Baclofen: GABA(B) Receptor Supersensitivity and Normalization of Behavioral Abnormalities by Various GABA(B) Agonists Including Baclofen in FMRP Deficient Mice

With $110,000 in grants from FRAXA Research Foundation over several years, Dr. Miklos Toth from Cornell University discovered increased startle response in Fragile X mice and that baclofen can correct this phenotype.

$110,000 Grant

Miklos Toth, PhD
Principal Investigator

Ji-eun Oh, PhD
Postdoctoral Associate

Weill Medical College of Cornell University
2004-2006 FRAXA Research Grants
$110,000 over 3 Years 

by Miklos Toth, 10/1/2006

The absence of FMRP in Fragile X syndrome, besides cognitive abnormalities, is associated with hyperactivity and heightened sensory sensitivity. The hyperactivity is similar to the behavioral abnormality seen in attention deficit disorders. The sensory hyper-reactivity is manifested as anxiety and sensory defensiveness to visual, tactile and auditory stimuli. Abnormal auditory processing in Fragile X can underlie inattention, poor listening skill and difficulty in speech-understanding.

Some of the symptoms of Fragile X can be reproduced in the FMRP deficient mouse strain. Indeed, FMRP deficient mice have constitutive hyperactivity and sensory hyper-reactivity manifested as abnormal sound induced reflexes and even seizures.

The aim of our research is to identify drugs that can correct behavioral abnormalities in FMRP deficient mice. Since both the hyperactivity and the sensory hyper-reactivity could be due to increased neuronal excitability, we tested if augmenting inhibitory neurotransmission, mediated by gamma-aminobutyric acid (GABA), alleviates these behavioral abnormalities. We have found that administration of the GABA(B) receptor agonist baclofen normalizes the hyperactivity of FMRP deficient mice. Although its use in the treatment of Fragile X syndrome would be a new application, baclofen (Lioresal®) has long been used in and approved for the treatment of reversible spasticity in multiple sclerosis and severe spasticity in patients with spinal cord injury. These applications demonstrated a good safety profile for baclofen.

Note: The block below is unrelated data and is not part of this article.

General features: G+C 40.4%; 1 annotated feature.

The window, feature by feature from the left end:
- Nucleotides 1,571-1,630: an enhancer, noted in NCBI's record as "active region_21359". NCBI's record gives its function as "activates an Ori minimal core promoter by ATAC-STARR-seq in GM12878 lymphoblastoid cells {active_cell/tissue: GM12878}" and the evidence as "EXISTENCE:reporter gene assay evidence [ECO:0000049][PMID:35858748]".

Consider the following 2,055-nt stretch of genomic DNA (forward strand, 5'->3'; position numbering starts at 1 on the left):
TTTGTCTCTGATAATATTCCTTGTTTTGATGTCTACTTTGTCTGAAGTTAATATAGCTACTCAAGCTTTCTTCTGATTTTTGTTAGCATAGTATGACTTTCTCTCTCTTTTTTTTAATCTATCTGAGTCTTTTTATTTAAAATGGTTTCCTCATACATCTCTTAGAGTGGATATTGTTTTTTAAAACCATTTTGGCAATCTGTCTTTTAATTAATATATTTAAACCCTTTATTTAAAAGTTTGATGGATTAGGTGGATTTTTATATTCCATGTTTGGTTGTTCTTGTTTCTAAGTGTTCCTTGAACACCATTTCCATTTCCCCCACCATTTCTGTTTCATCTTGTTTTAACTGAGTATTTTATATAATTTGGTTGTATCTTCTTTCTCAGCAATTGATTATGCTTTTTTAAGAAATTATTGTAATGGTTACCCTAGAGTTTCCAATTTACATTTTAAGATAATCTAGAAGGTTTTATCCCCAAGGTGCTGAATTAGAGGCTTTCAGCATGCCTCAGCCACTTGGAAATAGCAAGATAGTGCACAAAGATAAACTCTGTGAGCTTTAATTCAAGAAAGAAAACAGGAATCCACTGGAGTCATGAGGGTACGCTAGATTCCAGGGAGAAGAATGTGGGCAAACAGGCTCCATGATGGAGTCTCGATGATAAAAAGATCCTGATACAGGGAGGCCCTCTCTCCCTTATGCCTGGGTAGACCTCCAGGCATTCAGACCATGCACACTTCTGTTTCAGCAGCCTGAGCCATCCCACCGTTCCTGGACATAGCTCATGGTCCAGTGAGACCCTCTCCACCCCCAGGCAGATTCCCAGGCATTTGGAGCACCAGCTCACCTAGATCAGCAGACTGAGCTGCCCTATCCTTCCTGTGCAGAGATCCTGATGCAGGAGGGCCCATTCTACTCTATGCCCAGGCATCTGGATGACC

Importantly, FMRP deficient mice are more sensitive than normal animals to baclofen, and that allows the use of an otherwise suboptimal or ineffective dose to normalize the hyperactivity. Nevertheless, tolerance develops against baclofen and therefore we are currently testing additional drugs and drug combinations that are expected to induce less or no tolerance to the drug(s). An additional benefit of these combinations is that they reduce anxiety, a frequent symptom in Fragile X. Based on these data, targeting the GABA system/GABA(B) receptors could represent a novel therapeutic approach in the treatment of Fragile X syndrome.

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